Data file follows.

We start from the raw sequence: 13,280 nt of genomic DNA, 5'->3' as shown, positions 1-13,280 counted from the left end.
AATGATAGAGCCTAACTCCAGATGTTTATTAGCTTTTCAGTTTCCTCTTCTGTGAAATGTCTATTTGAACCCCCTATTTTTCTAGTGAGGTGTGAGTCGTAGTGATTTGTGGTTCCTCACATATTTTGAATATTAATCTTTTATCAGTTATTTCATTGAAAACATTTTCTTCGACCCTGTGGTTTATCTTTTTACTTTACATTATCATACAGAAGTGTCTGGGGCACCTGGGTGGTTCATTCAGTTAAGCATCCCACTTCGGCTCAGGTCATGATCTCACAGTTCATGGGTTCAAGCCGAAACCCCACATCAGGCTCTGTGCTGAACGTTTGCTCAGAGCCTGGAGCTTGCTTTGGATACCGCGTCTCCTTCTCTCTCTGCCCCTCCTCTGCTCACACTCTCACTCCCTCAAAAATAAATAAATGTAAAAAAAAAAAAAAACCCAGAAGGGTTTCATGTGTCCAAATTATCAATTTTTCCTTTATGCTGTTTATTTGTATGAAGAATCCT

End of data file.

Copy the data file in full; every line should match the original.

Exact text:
We start from the raw sequence: 13,280 nt of genomic DNA, 5'->3' as shown, positions 1-13,280 counted from the left end.
AATGATAGAGCCTAACTCCAGATGTTTATTAGCTTTTCAGTTTCCTCTTCTGTGAAATGTCTATTTGAACCCCCTATTTTTCTAGTGAGGTGTGAGTCGTAGTGATTTGTGGTTCCTCACATATTTTGAATATTAATCTTTTATCAGTTATTTCATTGAAAACATTTTCTTCGACCCTGTGGTTTATCTTTTTACTTTACATTATCATACAGAAGTGTCTGGGGCACCTGGGTGGTTCATTCAGTTAAGCATCCCACTTCGGCTCAGGTCATGATCTCACAGTTCATGGGTTCAAGCCGAAACCCCACATCAGGCTCTGTGCTGAACGTTTGCTCAGAGCCTGGAGCTTGCTTTGGATACCGCGTCTCCTTCTCTCTCTGCCCCTCCTCTGCTCACACTCTCACTCCCTCAAAAATAAATAAATGTAAAAAAAAAAAAAAACCCAGAAGGGTTTCATGTGTCCAAATTATCAATTTTTCCTTTATGCTGTTTATTTGTATGAAGAATCCT